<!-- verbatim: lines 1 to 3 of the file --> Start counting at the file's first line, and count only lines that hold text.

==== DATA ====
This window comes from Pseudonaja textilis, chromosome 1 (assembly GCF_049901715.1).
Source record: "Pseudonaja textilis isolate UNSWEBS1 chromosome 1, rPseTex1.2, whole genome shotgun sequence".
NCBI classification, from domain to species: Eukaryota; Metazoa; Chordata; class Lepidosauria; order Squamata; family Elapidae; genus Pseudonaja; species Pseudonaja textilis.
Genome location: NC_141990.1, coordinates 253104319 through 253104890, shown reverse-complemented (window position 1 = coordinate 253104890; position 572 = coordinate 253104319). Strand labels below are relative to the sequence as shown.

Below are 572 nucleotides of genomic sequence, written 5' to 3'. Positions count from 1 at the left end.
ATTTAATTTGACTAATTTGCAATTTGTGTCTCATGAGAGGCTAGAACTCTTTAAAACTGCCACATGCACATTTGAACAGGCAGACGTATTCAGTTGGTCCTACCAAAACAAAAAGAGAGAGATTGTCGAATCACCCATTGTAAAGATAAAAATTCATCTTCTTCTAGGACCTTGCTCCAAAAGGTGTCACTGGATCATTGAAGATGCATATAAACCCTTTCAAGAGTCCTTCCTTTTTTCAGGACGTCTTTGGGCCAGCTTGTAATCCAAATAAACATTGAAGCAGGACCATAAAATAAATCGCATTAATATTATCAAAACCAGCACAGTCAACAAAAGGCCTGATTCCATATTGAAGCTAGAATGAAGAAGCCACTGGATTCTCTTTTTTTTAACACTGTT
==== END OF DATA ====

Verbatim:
This window comes from Pseudonaja textilis, chromosome 1 (assembly GCF_049901715.1).
Source record: "Pseudonaja textilis isolate UNSWEBS1 chromosome 1, rPseTex1.2, whole genome shotgun sequence".
NCBI classification, from domain to species: Eukaryota; Metazoa; Chordata; class Lepidosauria; order Squamata; family Elapidae; genus Pseudonaja; species Pseudonaja textilis.